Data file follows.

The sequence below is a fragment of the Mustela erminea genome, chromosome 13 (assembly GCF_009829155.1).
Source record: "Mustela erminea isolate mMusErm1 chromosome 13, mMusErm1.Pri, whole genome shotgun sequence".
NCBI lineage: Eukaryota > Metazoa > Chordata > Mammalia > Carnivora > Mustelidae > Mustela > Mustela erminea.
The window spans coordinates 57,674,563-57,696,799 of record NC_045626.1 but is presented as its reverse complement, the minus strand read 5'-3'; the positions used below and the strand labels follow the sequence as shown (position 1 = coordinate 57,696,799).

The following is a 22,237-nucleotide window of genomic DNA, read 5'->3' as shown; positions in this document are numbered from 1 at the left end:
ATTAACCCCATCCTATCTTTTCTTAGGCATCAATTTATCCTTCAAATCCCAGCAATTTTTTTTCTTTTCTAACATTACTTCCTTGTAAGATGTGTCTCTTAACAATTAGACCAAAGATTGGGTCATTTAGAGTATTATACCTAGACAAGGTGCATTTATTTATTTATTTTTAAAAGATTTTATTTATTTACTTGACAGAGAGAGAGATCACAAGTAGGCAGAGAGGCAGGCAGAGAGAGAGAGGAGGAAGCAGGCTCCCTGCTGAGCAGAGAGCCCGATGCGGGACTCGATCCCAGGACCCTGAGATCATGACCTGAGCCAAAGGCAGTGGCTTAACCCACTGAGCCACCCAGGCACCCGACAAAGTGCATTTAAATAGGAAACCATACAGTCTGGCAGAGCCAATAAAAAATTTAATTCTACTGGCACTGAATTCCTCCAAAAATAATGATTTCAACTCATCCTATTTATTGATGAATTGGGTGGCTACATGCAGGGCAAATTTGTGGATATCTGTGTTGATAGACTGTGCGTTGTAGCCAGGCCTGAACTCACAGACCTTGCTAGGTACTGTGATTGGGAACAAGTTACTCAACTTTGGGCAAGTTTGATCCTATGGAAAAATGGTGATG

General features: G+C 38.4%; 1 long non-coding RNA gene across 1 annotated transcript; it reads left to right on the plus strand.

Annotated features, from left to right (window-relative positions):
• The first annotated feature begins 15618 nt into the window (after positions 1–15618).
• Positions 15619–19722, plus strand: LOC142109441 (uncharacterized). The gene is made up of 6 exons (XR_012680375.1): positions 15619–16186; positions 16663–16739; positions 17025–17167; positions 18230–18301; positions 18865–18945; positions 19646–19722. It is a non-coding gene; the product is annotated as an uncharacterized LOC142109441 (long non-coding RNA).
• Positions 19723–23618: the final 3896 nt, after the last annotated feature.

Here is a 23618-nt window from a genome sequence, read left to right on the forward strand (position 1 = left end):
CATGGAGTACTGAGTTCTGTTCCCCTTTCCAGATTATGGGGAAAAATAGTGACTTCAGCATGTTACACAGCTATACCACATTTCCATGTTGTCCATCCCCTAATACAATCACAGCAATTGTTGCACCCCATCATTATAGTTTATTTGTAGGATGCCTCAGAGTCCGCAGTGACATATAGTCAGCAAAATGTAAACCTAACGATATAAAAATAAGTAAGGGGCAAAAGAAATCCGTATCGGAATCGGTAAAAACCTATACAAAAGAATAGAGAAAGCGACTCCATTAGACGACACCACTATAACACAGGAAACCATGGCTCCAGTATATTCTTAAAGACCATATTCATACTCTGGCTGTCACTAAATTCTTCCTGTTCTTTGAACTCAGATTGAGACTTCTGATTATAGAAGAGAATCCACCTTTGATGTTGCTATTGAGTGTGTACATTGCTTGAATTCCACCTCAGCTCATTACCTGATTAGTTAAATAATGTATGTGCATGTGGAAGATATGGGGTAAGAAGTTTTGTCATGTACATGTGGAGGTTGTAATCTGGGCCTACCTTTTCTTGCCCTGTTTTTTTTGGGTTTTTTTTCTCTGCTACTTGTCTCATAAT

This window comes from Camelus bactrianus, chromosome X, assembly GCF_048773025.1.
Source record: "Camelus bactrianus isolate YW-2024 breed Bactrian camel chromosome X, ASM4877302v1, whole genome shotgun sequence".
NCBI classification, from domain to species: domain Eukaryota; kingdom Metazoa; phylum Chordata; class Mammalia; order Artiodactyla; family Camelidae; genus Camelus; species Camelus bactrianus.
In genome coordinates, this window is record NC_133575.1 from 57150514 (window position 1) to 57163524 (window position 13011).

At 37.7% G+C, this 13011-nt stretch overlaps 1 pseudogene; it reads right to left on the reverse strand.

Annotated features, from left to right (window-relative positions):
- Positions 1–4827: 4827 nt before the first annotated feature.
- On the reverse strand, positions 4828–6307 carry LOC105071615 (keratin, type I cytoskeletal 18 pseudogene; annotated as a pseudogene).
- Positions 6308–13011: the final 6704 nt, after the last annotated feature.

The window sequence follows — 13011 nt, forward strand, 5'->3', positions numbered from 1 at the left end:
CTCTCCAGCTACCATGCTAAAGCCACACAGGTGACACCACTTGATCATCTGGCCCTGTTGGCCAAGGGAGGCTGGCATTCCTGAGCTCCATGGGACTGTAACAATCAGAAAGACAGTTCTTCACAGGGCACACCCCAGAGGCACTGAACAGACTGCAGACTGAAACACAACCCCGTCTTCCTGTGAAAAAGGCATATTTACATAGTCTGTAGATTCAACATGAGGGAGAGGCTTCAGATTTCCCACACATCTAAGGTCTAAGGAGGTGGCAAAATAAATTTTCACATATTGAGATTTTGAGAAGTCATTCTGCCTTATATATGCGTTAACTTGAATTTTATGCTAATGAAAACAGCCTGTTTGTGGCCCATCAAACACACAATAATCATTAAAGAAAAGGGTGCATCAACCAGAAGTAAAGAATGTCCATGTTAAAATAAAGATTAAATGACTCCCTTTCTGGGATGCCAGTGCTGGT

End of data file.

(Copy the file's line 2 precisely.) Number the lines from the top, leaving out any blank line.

Source record: "Mustela erminea isolate mMusErm1 chromosome 13, mMusErm1.Pri, whole genome shotgun sequence".